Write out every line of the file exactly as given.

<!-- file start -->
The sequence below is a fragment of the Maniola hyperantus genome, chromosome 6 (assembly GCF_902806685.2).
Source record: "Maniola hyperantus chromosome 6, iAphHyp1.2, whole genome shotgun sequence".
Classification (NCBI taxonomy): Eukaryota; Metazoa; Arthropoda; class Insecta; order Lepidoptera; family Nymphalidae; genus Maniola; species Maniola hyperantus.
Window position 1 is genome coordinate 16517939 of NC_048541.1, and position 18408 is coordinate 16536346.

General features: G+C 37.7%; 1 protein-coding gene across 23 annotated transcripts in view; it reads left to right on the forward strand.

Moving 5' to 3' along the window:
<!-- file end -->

The sequence below is a fragment of the Maniola hyperantus genome, chromosome 6 (assembly GCF_902806685.2).
Source record: "Maniola hyperantus chromosome 6, iAphHyp1.2, whole genome shotgun sequence".
Classification (NCBI taxonomy): Eukaryota; Metazoa; Arthropoda; class Insecta; order Lepidoptera; family Nymphalidae; genus Maniola; species Maniola hyperantus.
Window position 1 is genome coordinate 16517939 of NC_048541.1, and position 18408 is coordinate 16536346.

General features: G+C 37.7%; 1 protein-coding gene across 23 annotated transcripts in view; it reads left to right on the forward strand.

Moving 5' to 3' along the window: